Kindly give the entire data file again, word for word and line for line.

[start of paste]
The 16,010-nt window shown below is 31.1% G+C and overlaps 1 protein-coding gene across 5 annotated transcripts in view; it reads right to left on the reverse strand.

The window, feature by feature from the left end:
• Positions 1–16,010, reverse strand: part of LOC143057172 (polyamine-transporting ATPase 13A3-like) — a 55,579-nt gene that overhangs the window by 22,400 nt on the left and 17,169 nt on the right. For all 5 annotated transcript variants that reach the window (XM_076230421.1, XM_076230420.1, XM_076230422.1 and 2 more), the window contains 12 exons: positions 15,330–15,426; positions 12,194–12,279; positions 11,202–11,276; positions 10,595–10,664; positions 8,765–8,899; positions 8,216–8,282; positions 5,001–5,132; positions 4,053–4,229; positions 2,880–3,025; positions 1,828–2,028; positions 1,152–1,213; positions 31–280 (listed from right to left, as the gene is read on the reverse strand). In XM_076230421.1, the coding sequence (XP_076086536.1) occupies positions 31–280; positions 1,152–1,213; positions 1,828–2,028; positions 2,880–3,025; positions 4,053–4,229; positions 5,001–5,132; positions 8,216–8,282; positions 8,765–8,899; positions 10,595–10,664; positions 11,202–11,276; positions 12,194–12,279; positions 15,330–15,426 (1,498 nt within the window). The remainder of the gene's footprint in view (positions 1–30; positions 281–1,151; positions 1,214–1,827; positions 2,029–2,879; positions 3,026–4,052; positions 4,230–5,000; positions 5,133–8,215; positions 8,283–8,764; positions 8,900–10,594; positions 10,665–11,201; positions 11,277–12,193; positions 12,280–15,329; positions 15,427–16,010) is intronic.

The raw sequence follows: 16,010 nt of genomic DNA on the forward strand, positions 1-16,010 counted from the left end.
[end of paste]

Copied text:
The 16,010-nt window shown below is 31.1% G+C and overlaps 1 protein-coding gene across 5 annotated transcripts in view; it reads right to left on the reverse strand.

The window, feature by feature from the left end:
• Positions 1–16,010, reverse strand: part of LOC143057172 (polyamine-transporting ATPase 13A3-like) — a 55,579-nt gene that overhangs the window by 22,400 nt on the left and 17,169 nt on the right. For all 5 annotated transcript variants that reach the window (XM_076230421.1, XM_076230420.1, XM_076230422.1 and 2 more), the window contains 12 exons: positions 15,330–15,426; positions 12,194–12,279; positions 11,202–11,276; positions 10,595–10,664; positions 8,765–8,899; positions 8,216–8,282; positions 5,001–5,132; positions 4,053–4,229; positions 2,880–3,025; positions 1,828–2,028; positions 1,152–1,213; positions 31–280 (listed from right to left, as the gene is read on the reverse strand). In XM_076230421.1, the coding sequence (XP_076086536.1) occupies positions 31–280; positions 1,152–1,213; positions 1,828–2,028; positions 2,880–3,025; positions 4,053–4,229; positions 5,001–5,132; positions 8,216–8,282; positions 8,765–8,899; positions 10,595–10,664; positions 11,202–11,276; positions 12,194–12,279; positions 15,330–15,426 (1,498 nt within the window). The remainder of the gene's footprint in view (positions 1–30; positions 281–1,151; positions 1,214–1,827; positions 2,029–2,879; positions 3,026–4,052; positions 4,230–5,000; positions 5,133–8,215; positions 8,283–8,764; positions 8,900–10,594; positions 10,665–11,201; positions 11,277–12,193; positions 12,280–15,329; positions 15,427–16,010) is intronic.

The raw sequence follows: 16,010 nt of genomic DNA on the forward strand, positions 1-16,010 counted from the left end.